Frances Harper's "Bury Me in a Free Land"
Frances Ellen Watkins Harper (1825-1911) was one of the most prolific and popular African American writers of the nineteenth century, authoring four novels, several widely praised volumes of poems, and a number of essays and short stories. Born in Baltimore to free black parents who died when she was young, Frances Watkins was raised by her uncle William Watkins, a prominent educator and abolitionist. She taught at schools in Ohio and Pennsylvania, and in the early 1850s left teaching to lecture for the Maine Anti-Slavery Society and other antislavery organizations. She married Fenton Harper of Cincinnati, Ohio, in 1860, and after his death four years later she resumed lecturing, supporting the cause of black suffrage and urging blacks to work for their uplift through temperance, education, and economic empowerment. In 1892 she published her best-known work of fiction, Iola Leroy. For most of her life, however, she was best known for her poetry. Prefaced by William Lloyd Garrison and published in 1854, her first volume of poetry, Poems on Miscellaneous Subjects (Boston: J. B. Yerrinton & Son), which included several poetic "responses" to Stowe's Uncle Tom's Cabin, sold approximately 12,000 copies in its first four years in print and was reprinted at least twenty times during Harper's lifetime. "Bury Me in a Free Land" was written in the late 1850s and published in the 1864 Liberator. Like Whitfield's America and some of Whitman's poetry, this particular poem raises pointed questions about the nation's failure to live up to its ideals. The poem is also hauntingly reminiscent of Dickinson's "tomb" poems, thereby suggesting that in antebellum America the confinements of the tomb provide a particularly appropriate locale for meditations on slavery and freedom.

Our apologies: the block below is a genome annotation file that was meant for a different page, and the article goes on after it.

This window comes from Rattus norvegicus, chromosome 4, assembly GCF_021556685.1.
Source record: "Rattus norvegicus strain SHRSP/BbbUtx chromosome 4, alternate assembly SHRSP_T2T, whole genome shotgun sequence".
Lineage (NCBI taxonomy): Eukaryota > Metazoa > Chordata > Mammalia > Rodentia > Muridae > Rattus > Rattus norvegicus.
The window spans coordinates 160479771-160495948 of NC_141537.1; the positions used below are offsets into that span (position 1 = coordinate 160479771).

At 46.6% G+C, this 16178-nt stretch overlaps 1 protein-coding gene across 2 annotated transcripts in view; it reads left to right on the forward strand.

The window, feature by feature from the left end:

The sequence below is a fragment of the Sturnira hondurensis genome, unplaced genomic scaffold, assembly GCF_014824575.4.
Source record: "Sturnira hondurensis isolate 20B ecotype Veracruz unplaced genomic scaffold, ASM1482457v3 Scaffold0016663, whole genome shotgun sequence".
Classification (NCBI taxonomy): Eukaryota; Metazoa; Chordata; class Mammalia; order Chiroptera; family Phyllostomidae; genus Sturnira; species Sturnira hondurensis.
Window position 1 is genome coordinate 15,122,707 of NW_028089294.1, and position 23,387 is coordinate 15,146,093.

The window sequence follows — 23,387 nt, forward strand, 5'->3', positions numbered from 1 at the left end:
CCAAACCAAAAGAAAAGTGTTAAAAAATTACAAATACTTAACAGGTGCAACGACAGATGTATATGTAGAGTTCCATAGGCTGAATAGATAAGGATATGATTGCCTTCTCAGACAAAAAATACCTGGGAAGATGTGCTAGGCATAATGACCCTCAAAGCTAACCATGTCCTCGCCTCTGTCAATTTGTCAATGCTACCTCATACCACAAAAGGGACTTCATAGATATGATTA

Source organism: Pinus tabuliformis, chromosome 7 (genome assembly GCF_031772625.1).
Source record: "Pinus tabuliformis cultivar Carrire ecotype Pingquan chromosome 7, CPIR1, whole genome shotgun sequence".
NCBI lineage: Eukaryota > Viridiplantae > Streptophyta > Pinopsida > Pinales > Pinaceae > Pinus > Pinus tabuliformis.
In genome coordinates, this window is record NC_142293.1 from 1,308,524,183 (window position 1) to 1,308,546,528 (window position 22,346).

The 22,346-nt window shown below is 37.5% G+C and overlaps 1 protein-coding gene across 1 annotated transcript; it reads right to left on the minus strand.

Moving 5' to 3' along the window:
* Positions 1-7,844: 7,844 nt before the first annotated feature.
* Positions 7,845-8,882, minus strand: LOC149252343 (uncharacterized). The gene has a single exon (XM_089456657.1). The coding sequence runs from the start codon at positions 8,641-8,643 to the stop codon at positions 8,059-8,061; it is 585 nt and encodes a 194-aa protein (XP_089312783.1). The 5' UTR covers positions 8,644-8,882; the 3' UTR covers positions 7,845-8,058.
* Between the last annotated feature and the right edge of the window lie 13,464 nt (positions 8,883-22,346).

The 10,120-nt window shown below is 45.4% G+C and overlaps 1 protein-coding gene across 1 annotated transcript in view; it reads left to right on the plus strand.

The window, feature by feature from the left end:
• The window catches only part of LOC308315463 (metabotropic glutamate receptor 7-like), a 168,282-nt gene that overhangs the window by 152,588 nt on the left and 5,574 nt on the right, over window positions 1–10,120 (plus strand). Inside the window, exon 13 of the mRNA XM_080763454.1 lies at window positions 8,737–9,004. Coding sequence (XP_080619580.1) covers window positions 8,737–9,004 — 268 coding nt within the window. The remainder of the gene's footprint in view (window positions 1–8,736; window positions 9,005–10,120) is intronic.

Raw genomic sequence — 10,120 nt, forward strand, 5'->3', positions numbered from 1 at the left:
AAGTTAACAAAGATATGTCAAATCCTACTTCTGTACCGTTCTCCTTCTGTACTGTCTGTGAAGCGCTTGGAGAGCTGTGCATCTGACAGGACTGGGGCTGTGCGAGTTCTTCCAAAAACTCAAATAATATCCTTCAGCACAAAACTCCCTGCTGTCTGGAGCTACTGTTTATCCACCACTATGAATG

"Bury Me in a Free Land"
return to Contexts page